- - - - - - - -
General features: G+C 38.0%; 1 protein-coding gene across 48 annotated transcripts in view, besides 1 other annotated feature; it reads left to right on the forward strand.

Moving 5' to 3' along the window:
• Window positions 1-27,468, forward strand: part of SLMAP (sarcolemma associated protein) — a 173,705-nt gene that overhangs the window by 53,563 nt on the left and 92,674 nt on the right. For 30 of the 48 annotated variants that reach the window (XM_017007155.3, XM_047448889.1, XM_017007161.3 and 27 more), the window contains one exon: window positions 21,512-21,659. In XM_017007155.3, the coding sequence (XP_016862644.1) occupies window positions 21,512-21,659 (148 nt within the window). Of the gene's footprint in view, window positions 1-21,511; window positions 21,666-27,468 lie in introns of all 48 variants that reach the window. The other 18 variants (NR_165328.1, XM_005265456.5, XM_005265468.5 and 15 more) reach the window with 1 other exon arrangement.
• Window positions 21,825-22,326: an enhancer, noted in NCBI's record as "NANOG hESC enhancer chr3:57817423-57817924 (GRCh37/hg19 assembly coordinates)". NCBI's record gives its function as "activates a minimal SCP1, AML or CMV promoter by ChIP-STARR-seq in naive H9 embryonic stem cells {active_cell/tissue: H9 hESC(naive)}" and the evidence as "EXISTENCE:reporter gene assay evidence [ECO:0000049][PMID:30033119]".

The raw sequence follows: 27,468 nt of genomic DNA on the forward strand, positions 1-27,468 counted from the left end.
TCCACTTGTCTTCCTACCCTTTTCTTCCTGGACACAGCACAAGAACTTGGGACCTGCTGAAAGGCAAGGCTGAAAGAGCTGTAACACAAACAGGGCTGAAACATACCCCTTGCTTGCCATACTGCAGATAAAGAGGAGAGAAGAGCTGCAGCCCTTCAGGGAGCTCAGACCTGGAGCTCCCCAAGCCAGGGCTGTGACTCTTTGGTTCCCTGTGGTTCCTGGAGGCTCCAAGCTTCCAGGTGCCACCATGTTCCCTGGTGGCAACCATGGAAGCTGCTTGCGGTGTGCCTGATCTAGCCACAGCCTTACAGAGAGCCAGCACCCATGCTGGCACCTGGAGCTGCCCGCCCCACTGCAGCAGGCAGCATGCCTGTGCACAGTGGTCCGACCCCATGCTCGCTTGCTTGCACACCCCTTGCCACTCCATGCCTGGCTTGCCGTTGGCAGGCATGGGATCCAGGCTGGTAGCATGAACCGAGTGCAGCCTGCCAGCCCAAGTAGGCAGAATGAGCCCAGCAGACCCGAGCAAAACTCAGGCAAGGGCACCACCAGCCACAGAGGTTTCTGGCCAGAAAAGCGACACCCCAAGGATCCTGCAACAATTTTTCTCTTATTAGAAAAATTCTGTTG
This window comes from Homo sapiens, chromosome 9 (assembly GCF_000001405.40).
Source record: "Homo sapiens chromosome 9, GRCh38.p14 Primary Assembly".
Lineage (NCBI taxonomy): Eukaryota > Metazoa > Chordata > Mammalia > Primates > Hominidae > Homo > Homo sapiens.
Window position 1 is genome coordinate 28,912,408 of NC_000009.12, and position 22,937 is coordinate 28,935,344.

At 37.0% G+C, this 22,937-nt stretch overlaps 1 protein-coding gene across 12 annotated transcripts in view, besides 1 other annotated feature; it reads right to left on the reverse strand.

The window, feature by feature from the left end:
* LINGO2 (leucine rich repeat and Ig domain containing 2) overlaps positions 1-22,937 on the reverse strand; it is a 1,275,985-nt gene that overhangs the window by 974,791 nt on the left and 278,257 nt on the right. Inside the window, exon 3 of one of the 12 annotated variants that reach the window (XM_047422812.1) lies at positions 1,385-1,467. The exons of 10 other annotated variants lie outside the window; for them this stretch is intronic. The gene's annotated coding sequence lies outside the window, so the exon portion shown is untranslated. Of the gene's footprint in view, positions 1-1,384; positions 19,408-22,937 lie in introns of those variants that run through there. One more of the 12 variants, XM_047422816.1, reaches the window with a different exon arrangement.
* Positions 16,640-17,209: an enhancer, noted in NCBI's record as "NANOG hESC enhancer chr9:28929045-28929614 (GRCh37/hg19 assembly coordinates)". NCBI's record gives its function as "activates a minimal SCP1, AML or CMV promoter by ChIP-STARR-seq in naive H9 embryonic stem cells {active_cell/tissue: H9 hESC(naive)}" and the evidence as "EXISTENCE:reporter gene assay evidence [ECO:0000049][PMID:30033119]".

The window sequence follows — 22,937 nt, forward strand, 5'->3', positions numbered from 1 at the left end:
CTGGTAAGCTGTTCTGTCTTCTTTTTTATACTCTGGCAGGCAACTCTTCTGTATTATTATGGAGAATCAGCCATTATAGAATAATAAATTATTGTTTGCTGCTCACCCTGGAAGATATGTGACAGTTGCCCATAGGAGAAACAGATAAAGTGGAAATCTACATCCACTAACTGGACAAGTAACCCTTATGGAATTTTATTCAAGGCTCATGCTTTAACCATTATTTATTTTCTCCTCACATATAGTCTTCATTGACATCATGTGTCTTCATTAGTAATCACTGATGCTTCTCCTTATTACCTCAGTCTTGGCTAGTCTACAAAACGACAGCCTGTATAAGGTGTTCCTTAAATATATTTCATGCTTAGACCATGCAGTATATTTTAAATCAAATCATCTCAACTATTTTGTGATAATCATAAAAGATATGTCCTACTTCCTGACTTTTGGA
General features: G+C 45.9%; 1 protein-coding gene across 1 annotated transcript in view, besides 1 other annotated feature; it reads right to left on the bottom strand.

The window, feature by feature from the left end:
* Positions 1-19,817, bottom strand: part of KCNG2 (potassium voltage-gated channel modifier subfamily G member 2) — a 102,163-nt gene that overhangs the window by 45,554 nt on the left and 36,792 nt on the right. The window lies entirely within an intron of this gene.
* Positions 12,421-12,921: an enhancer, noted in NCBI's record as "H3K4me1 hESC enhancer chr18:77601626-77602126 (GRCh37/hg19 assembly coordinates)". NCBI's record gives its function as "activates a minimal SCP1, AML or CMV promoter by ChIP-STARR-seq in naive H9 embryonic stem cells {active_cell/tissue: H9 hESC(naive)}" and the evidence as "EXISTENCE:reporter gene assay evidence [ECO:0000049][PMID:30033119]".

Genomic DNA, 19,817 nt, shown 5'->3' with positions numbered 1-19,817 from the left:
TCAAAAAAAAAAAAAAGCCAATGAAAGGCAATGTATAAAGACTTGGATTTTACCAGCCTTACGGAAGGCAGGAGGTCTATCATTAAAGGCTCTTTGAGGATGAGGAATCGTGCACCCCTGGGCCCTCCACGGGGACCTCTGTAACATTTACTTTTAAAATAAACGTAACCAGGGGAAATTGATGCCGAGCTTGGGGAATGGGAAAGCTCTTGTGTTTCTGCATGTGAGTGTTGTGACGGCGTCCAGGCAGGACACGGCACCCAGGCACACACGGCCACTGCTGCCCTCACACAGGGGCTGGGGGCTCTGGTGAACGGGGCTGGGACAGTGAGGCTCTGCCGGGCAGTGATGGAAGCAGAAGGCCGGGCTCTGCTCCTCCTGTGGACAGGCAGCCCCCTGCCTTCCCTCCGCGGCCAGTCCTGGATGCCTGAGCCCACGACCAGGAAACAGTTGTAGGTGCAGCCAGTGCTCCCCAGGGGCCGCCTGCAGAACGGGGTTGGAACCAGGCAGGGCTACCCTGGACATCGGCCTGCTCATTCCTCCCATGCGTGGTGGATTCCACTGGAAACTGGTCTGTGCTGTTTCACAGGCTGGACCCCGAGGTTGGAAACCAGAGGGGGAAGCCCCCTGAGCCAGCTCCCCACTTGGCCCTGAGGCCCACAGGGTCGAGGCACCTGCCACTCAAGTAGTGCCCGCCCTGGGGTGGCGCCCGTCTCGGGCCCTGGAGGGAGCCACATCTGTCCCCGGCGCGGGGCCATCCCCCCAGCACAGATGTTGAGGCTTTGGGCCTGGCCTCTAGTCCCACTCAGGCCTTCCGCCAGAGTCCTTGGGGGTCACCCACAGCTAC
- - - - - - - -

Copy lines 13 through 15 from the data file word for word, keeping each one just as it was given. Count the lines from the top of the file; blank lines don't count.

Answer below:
* LINGO2 (leucine rich repeat and Ig domain containing 2) overlaps positions 1-22,937 on the reverse strand; it is a 1,275,985-nt gene that overhangs the window by 974,791 nt on the left and 278,257 nt on the right. Inside the window, exon 3 of one of the 12 annotated variants that reach the window (XM_047422812.1) lies at positions 1,385-1,467. The exons of 10 other annotated variants lie outside the window; for them this stretch is intronic. The gene's annotated coding sequence lies outside the window, so the exon portion shown is untranslated. Of the gene's footprint in view, positions 1-1,384; positions 19,408-22,937 lie in introns of those variants that run through there. One more of the 12 variants, XM_047422816.1, reaches the window with a different exon arrangement.
* Positions 16,640-17,209: an enhancer, noted in NCBI's record as "NANOG hESC enhancer chr9:28929045-28929614 (GRCh37/hg19 assembly coordinates)". NCBI's record gives its function as "activates a minimal SCP1, AML or CMV promoter by ChIP-STARR-seq in naive H9 embryonic stem cells {active_cell/tissue: H9 hESC(naive)}" and the evidence as "EXISTENCE:reporter gene assay evidence [ECO:0000049][PMID:30033119]".

The window sequence follows — 22,937 nt, forward strand, 5'->3', positions numbered from 1 at the left end: